Massimo Magistrati on “Antisemitic measures in Bulgaria” in 1941



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Addressed to R. Ministry of Foreign Affairs, Rome.

Sofia, 14 July 1941, XIX

Re: Anti-Semitic measures in Bulgaria

The measures officially and publicly taken by the Bulgarian Government against the Semitic element with the law of last October have recently seen a further step-up.

Last June the Government here issued an order whereby Jews may not leave their homes after 9 pm and before 6 am.

A further decree of 26th June forbids people of the Jewish race to own and use radios and telephones. All such devices, several thousands, were handed in to the Postal Authority, ostensibly so that they could be checked to see if they worked as transmitters as well, but actually they were not returned.

Lastly, today the law of which I enclose a translated copy has been published, whereby the Bulgarian Government levies on all property, whether movable or real, owned by people of the Jewish race, exempting only property having a total net worth lower than 200,000 leva, a 20% duty on property worth up to 3,000,000 leva and a 25% duty on property worth over that amount.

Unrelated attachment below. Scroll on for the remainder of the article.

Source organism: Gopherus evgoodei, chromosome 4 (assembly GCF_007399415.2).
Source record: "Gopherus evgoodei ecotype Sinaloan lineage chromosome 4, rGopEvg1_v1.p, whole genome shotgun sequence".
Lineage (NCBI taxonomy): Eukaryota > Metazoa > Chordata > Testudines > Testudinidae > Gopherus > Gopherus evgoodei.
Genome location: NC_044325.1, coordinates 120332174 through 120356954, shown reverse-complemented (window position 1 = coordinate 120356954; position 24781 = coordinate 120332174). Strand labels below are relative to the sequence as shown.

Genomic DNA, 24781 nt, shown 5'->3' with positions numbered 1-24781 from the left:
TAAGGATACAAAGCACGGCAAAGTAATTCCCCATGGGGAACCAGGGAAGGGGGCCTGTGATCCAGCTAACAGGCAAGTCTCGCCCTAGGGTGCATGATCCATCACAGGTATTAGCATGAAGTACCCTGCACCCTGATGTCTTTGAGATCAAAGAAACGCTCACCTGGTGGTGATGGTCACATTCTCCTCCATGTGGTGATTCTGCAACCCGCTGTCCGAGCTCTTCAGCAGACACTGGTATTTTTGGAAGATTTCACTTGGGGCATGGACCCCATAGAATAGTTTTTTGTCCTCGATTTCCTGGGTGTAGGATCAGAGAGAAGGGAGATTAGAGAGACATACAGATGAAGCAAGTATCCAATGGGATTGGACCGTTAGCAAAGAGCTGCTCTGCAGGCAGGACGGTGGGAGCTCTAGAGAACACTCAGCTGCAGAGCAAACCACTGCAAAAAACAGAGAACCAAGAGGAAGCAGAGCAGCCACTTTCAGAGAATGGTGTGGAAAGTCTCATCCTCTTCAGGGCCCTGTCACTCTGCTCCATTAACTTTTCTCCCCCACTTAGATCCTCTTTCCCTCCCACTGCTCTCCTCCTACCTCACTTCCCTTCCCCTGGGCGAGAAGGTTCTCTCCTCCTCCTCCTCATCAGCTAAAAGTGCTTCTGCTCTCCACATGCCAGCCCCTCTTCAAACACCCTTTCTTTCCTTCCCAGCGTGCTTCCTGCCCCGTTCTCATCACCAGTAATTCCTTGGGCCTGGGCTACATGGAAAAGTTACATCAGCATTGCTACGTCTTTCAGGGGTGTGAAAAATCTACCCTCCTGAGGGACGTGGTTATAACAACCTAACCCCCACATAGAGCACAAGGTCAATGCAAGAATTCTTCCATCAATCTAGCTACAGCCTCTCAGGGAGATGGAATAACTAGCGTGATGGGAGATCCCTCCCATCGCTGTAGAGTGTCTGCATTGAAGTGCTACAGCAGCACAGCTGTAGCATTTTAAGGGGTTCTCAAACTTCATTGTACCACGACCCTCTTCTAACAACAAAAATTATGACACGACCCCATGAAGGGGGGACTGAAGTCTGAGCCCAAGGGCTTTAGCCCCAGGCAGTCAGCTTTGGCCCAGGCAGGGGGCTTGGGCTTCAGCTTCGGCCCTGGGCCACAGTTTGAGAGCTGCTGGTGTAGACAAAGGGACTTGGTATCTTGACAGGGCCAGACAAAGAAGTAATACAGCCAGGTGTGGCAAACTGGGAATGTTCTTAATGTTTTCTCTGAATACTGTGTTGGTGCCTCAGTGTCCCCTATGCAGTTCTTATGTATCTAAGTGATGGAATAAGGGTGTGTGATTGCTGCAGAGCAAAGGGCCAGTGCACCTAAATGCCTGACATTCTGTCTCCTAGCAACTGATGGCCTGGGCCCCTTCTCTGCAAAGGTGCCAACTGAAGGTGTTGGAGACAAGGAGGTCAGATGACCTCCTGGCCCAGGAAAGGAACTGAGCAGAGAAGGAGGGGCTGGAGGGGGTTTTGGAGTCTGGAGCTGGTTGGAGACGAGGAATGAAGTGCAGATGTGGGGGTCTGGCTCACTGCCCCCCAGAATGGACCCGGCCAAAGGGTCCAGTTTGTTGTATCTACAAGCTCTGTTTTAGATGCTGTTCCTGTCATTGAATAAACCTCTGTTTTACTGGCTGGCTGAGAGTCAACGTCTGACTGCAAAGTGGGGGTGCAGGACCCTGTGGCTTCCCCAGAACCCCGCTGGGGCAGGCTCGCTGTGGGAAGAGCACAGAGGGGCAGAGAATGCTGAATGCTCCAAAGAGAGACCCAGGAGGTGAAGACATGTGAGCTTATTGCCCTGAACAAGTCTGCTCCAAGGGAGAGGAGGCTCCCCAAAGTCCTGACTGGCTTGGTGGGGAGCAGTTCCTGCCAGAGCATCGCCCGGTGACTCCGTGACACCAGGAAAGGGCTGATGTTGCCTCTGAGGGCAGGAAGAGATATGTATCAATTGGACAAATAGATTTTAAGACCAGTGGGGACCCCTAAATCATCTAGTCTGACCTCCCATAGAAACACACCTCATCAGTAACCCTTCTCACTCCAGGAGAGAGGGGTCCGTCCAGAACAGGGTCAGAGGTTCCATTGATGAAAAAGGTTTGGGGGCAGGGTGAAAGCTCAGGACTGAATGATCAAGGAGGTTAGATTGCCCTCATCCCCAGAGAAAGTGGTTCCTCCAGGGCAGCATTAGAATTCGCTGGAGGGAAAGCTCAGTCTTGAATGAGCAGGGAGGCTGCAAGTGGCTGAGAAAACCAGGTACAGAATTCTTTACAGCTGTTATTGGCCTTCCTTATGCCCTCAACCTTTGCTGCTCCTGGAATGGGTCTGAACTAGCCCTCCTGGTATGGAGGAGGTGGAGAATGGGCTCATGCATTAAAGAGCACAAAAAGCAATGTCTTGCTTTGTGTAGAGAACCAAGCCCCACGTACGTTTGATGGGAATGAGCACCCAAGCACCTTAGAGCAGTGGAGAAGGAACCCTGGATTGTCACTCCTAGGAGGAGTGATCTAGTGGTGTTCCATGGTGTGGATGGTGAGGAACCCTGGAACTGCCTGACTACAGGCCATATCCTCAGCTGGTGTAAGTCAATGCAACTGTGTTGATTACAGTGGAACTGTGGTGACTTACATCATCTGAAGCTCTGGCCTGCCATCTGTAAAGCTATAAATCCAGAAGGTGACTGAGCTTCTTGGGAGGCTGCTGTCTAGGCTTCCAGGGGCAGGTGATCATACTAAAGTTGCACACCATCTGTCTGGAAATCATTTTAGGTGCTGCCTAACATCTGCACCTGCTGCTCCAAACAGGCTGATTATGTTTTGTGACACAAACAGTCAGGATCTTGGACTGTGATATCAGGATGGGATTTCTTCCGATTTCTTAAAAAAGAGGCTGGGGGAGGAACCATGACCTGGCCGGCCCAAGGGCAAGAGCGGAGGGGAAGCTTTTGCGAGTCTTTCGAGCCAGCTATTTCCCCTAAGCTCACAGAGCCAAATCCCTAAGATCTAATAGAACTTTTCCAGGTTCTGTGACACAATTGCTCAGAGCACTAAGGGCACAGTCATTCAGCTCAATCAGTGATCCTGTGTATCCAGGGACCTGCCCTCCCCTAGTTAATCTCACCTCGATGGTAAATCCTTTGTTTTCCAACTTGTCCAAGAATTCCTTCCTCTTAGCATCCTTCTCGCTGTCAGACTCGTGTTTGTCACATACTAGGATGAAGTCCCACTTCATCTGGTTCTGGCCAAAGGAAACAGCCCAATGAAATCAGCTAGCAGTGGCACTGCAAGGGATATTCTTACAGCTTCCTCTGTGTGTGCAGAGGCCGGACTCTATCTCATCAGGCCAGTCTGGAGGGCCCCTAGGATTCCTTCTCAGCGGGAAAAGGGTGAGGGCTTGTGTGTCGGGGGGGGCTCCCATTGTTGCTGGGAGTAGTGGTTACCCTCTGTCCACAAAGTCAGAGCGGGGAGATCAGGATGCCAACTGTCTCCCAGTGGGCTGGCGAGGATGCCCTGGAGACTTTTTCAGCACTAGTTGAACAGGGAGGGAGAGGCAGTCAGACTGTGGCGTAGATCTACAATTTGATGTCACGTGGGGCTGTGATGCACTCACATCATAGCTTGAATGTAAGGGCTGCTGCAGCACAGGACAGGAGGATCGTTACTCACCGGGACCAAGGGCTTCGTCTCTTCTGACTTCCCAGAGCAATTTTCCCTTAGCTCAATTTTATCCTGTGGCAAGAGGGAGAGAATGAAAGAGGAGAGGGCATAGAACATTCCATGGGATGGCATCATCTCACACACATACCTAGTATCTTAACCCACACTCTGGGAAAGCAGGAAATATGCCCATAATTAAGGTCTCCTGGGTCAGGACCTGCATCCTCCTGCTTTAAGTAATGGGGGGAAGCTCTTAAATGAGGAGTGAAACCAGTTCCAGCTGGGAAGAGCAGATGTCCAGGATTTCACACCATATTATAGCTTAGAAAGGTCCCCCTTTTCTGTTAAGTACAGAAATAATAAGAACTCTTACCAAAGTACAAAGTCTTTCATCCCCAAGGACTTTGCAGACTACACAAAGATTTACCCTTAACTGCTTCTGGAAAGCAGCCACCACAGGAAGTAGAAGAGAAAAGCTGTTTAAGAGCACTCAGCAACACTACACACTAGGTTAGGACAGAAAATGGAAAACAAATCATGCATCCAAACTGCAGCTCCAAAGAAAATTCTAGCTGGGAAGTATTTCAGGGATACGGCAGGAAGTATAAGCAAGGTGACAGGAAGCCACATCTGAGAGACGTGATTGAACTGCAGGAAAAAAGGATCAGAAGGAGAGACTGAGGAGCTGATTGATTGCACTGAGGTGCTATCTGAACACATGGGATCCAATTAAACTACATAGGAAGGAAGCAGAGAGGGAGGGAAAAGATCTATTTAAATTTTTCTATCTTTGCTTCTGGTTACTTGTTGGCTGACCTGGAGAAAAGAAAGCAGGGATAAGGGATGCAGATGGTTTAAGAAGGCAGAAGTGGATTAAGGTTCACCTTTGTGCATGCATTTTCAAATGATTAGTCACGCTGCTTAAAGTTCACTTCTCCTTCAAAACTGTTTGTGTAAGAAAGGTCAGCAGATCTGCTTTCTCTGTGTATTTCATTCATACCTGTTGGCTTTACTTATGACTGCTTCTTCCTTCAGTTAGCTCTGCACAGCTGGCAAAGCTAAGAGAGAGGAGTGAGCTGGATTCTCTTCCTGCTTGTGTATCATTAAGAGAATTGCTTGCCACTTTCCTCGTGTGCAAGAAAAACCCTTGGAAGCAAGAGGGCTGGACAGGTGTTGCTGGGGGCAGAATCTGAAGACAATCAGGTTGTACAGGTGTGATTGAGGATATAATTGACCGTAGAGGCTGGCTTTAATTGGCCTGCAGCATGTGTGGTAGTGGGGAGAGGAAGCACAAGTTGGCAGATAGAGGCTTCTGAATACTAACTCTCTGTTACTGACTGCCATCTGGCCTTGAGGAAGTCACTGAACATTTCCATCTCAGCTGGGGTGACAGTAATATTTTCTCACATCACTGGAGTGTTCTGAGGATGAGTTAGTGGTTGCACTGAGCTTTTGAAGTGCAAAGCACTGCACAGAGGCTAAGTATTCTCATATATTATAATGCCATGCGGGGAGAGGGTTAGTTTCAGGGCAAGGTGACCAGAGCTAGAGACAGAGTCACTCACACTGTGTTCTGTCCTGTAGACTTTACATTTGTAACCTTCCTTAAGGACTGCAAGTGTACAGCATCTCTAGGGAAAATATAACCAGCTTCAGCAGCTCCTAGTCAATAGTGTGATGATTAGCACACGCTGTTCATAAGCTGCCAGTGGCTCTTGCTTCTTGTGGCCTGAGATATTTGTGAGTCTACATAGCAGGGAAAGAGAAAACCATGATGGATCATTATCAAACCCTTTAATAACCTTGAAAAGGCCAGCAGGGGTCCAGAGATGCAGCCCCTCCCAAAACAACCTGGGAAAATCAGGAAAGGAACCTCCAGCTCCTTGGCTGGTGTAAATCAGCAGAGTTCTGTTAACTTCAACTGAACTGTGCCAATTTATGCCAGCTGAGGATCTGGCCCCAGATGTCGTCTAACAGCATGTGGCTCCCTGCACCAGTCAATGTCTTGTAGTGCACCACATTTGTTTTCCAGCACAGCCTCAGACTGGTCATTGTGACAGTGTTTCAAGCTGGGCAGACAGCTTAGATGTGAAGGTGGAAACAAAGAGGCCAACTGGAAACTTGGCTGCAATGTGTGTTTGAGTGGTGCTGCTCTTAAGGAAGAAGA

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As stated in Art. 3 of this law, the duty has to be paid both by Jews having Bulgarian citizenship and by foreign Jews, whether settled or not in the Country, who own movable or real property in Bulgaria.

A delegation of Israelite fellow-citizens who live here came to the R. Legation to invoke protection, in order to be exempt from the said extraordinary contribution.

However, the Italo-Bulgarian Trade and Navigation Treaty of 1934, which is still in force and, as we know, contains settlement clauses in favour of the citizens of one Country in the other, stipulates (Art. 5) in the matter of internal taxation that they shall receive the same treatment as nationals.

It would seem, therefore, that there cannot be on our part any intervention grounded in law, aimed at obtaining for the Israelite fellow-citizens residing here an exemption from the extraordinary contribution required by the said law.

In any case, the issue has a scope that goes beyond the economic aspect.

I therefore beg the Ministry to let me know, in view of some action that may be undertaken, how we treat foreign Israelites in the matter of contributions like the one decreed today by the Bulgarian government, and to advise me, moreover, if Bulgarian Israelites have been affected or not by similar measures.



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